Russell DePersia – “Season’s Change.”

Entertainment, Sports — By on March 8, 2014 at 8:16 pm

Cover and Inside Photos- Russell DePersia. His film, "Seasons Change," is written and created by DePersia, athlete and attorney. Produced by Suzanne De Laurentiis, the film hopes to bring awareness to the issue of devastating injuries in sports.

One Hit Can Change Everything

By Buddy Sampson

Sports, particularly violent contact sports such as football and boxing, can cause career-ending injuries to the players that participate. Violent sports, Mixed Martial Arts (MMA) being a prime example, are big cash cows for sports franchises, colleges and event promoters. Some sports leagues like the National Football League (NFL) have developed new protocols for head injuries such as concussions. However, those protocols often don’t address the implications of a career-ending injury.

These issues are brought into the spotlight in a dynamic film by Russell DePersia called “Seasons Change,” a feature that brings truth to the phrase “One Hit Can Change Everything.” Why make a film on this subject? “It came from different areas,” said Russell DePersia, a former boxer and offensive end, who once worked out for The Dallas Cowboys. “I saw other players who have taken shots through the years, in football and in boxing. A lot of it is my own experience, not direct in my own life, but being on the field. I’ve seen others go through that process, so I can relate.” DePersia hopes the film will raise awareness for those who suffer from chronic traumatic encephalopathy, also known as CTE. As many as 3.8 million people in the United States suffer sports and recreation concussions each year. The Sports Concussion Institute estimates that 10 percent of athletes in contact sports suffer a concussion each season. For young people between 15 to 24 years old, sports are the second largest cause of traumatic brain injury.

“Seasons Change” chronicles the life of fictional character Rex Sarcone, a jock who aspires to become a professional football player, who has an almost perfect world; great grades, a good mentor and a future that looks bright. Suddenly, that world is taken away, and, without a solid Plan B, how will Rex prosper? “It seems to me that on all levels, high school, college, pros, that everyone’s got to get educated, from coaches, parents, all the way through, because they’re not seeing what’s happening out there, ” said DePersia on the danger of a career-ending injury in sports and having a firm contingency plan if something like that occurs. “From playing ball myself, you can see how dangerous one hit can be. A guy can go in a boxing match, just one fight and come out a different person.”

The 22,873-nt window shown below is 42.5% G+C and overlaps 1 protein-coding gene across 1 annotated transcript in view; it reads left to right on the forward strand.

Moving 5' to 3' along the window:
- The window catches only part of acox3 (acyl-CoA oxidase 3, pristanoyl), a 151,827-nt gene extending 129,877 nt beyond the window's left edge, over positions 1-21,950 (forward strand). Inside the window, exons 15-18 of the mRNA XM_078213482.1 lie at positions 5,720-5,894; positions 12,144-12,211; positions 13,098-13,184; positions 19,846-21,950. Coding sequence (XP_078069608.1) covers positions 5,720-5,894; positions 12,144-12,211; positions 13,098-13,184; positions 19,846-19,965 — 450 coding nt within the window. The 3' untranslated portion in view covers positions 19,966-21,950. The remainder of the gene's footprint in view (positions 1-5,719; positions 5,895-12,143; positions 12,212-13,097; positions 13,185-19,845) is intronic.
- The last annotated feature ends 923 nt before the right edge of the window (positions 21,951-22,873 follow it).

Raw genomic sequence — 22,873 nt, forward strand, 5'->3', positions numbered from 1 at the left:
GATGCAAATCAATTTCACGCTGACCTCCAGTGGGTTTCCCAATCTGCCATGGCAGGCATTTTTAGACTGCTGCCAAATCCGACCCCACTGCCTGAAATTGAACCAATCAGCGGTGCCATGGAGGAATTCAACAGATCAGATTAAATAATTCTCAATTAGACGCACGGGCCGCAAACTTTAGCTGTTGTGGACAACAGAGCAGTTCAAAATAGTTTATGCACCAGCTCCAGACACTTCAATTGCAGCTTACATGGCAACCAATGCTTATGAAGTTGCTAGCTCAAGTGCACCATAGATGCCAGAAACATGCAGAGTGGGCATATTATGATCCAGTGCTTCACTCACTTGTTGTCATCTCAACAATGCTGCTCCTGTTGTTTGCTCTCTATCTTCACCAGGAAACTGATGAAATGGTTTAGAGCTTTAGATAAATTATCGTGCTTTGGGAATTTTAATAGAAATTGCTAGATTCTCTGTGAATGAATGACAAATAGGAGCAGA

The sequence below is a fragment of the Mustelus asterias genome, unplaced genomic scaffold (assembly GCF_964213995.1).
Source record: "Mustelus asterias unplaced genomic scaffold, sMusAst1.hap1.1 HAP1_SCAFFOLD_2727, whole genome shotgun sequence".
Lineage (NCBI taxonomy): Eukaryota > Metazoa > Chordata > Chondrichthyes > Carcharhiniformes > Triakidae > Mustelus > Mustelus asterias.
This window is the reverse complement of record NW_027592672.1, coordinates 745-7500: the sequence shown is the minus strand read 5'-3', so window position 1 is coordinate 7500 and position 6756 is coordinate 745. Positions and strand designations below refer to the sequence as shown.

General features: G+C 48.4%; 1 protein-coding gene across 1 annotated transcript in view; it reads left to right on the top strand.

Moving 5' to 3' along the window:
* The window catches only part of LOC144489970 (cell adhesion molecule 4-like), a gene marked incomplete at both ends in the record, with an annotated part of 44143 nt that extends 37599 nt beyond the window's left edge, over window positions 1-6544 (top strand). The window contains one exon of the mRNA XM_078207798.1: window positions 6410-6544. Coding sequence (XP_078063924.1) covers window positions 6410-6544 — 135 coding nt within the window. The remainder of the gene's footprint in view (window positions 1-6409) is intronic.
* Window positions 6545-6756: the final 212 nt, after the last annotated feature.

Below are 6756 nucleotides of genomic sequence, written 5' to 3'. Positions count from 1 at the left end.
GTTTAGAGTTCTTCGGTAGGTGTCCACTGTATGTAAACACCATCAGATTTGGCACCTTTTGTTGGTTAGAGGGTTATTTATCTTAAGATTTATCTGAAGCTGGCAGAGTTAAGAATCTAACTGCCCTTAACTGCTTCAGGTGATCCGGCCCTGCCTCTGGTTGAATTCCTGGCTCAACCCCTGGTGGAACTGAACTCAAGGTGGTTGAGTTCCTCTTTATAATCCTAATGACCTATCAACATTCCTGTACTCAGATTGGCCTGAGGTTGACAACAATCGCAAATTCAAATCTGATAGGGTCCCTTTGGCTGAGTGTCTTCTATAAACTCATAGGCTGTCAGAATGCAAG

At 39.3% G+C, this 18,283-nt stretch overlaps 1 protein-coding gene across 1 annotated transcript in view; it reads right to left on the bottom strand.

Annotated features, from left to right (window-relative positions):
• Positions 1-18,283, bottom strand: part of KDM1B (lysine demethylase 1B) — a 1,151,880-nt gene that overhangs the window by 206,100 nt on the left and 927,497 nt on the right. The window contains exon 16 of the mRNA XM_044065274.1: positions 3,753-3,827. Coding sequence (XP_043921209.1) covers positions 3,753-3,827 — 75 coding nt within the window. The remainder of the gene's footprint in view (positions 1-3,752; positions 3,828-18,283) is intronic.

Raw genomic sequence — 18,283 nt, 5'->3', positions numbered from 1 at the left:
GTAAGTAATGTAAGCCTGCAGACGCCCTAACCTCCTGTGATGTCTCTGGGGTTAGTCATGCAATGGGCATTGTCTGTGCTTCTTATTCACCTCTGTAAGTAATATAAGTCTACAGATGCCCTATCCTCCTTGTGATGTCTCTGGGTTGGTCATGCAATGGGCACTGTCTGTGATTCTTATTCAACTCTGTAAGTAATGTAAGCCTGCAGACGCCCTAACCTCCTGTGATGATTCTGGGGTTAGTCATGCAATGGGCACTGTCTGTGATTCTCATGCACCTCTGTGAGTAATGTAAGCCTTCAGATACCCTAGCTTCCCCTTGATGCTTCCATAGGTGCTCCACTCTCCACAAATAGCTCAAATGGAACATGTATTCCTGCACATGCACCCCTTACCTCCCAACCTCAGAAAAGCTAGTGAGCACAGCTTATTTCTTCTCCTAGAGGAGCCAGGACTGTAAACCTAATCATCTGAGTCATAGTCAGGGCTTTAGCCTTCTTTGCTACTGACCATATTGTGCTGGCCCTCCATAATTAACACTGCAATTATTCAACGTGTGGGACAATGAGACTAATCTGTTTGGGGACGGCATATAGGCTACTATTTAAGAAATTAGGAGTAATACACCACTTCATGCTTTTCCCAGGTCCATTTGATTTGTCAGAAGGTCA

DePersia attended Rutgers University, graduating from its School of Law. He played basketball as a shooting guard and was a boxer while studying law. Currently, DePersia is a successful criminal defense attorney in New Jersey and is hoping to make a difference, particularly with his film. DePersia emphasizes that multiple hits that players experience over time have a cumulative effect that can cause life-threatening injuries, such as brain damage.

“If you get multiple shots over time, the brain just can’t take all that,” he said. “If you add it up over a twelve-year career, say if they get two nasty hits in a season, you have twenty-four nasty hits and the damage is done.” When asked about what a league can do about this potentially huge issue for football, DePersia said, “Athletes are bigger, stronger and faster, so as a result, if you have a 250 or 300 pound athlete running at full speed on the gridiron, the collisions are explosive. One of my main goals is to bring awareness of these issues to the sports world on all levels.  I love the game of football and want to protect this great American game.  In order to protect the game, we must protect the players.  I hope I can increase the awareness out there, so that the medical experts, the equipment designers, the football analysts and the team leaders can put their energies and resources together to really address the head injuries.  It is not an easy answer, but I know in my heart that “Seasons Change” will  move the ball down the field.”

Russell’s view on the value of sports in a person’s life is old school, yet refreshing. “Sports should be something that makes an individual person grow, so you can learn about challenges and dedication to make you a better person and incorporate that in your life,” said DePersia, who has two children. “We’ve gotten away from that, and many times, sports are the be all, end all. The focus is wrong. Parents, teachers and students have to see sports as a vehicle of learning and not put the emphasis solely on wins and losses.” DePersia hopes that “Seasons Change” will bring awareness to the crucial issue of career-ending injuries and give the public thought and insight into a very important issue. Hopefully, sports franchises, colleges, parents, students and potential professional athletes take heed of the important message in DePersia’s upcoming film.

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